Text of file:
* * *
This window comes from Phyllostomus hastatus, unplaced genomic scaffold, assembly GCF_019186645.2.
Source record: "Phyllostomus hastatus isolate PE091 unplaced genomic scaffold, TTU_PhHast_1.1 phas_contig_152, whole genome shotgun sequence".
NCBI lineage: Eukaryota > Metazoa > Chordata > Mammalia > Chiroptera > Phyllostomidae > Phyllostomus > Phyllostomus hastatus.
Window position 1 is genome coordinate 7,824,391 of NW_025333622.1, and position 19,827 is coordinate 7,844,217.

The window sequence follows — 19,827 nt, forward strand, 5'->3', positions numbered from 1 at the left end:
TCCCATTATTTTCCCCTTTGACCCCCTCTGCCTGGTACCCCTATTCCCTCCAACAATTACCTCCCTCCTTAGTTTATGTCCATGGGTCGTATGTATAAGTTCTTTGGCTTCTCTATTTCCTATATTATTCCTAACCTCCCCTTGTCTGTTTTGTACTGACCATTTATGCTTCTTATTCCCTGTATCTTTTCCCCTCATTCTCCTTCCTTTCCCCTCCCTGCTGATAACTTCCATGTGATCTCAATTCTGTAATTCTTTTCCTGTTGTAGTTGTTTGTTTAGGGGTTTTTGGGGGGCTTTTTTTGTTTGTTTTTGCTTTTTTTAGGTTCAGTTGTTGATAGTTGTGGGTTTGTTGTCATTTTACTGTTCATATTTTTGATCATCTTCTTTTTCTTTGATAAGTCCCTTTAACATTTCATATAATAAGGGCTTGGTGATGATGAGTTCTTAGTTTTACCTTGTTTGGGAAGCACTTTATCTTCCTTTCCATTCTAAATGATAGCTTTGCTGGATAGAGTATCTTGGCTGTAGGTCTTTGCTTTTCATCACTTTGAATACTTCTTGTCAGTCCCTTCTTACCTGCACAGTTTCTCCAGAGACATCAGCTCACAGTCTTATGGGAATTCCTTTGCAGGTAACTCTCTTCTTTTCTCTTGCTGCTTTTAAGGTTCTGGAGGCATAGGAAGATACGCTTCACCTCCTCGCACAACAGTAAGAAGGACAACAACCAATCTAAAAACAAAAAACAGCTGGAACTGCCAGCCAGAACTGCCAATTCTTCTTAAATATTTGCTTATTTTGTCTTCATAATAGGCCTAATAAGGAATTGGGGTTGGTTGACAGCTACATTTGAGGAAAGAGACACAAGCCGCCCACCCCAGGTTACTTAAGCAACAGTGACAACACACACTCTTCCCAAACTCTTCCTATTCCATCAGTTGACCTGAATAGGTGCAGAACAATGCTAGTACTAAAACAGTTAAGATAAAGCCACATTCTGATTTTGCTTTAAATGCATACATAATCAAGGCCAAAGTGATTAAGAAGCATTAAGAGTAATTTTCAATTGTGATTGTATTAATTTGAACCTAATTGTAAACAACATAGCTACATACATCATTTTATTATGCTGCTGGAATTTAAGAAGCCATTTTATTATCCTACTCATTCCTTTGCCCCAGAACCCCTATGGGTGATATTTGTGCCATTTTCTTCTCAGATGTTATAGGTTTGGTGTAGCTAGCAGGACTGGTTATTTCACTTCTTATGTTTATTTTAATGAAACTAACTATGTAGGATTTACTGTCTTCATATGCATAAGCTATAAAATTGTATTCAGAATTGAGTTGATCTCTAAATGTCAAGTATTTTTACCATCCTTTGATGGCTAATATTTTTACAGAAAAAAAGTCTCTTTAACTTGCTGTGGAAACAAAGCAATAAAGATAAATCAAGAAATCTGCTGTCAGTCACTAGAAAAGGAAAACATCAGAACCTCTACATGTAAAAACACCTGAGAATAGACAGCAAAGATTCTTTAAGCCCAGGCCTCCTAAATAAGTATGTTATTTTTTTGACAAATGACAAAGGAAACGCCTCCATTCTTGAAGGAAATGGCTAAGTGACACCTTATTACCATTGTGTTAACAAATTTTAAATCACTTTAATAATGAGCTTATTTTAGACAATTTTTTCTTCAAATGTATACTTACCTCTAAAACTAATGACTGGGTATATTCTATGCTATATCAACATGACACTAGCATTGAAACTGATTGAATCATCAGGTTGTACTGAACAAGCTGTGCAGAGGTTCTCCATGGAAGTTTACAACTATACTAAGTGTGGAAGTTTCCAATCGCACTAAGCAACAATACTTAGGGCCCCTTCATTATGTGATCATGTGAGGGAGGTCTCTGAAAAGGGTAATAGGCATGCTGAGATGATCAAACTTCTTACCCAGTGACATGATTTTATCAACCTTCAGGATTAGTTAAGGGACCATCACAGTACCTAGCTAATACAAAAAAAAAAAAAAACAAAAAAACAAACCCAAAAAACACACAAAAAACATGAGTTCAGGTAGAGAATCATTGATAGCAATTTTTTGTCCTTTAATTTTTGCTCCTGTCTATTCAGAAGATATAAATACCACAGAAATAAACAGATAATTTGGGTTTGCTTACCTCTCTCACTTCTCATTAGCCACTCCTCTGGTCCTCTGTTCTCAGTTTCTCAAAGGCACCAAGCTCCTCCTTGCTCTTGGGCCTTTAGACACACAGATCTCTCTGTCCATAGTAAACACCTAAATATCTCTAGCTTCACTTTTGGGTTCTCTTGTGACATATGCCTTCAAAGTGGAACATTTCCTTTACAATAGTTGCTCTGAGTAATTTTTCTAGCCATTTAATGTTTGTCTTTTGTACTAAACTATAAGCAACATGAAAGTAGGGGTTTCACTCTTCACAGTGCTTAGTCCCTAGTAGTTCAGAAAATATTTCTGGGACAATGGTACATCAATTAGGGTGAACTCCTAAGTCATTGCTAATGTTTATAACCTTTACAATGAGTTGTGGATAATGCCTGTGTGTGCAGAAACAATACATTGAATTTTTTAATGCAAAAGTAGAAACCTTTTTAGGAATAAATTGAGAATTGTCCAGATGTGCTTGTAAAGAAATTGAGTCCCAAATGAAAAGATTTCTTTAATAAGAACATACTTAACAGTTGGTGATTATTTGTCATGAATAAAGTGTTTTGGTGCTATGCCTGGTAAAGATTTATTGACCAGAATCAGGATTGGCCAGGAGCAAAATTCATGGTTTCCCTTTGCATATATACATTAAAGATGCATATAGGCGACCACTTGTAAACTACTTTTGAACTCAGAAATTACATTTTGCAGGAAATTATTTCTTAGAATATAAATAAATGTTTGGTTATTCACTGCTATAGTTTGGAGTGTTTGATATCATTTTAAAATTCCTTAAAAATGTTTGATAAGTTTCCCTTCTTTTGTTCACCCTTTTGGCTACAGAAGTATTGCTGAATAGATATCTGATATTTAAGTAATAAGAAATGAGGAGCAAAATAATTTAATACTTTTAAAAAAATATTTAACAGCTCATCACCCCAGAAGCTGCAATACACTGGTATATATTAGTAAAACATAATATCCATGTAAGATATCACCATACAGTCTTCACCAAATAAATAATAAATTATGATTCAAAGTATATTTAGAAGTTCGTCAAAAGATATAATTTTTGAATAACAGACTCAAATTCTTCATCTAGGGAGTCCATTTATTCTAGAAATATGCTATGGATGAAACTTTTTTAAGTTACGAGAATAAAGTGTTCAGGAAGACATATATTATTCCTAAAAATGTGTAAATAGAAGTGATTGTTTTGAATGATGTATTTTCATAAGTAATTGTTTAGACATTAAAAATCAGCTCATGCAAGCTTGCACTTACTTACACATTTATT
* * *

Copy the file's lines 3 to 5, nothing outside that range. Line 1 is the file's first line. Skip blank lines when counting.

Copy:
NCBI lineage: Eukaryota > Metazoa > Chordata > Mammalia > Chiroptera > Phyllostomidae > Phyllostomus > Phyllostomus hastatus.
Window position 1 is genome coordinate 7,824,391 of NW_025333622.1, and position 19,827 is coordinate 7,844,217.

The window sequence follows — 19,827 nt, forward strand, 5'->3', positions numbered from 1 at the left end: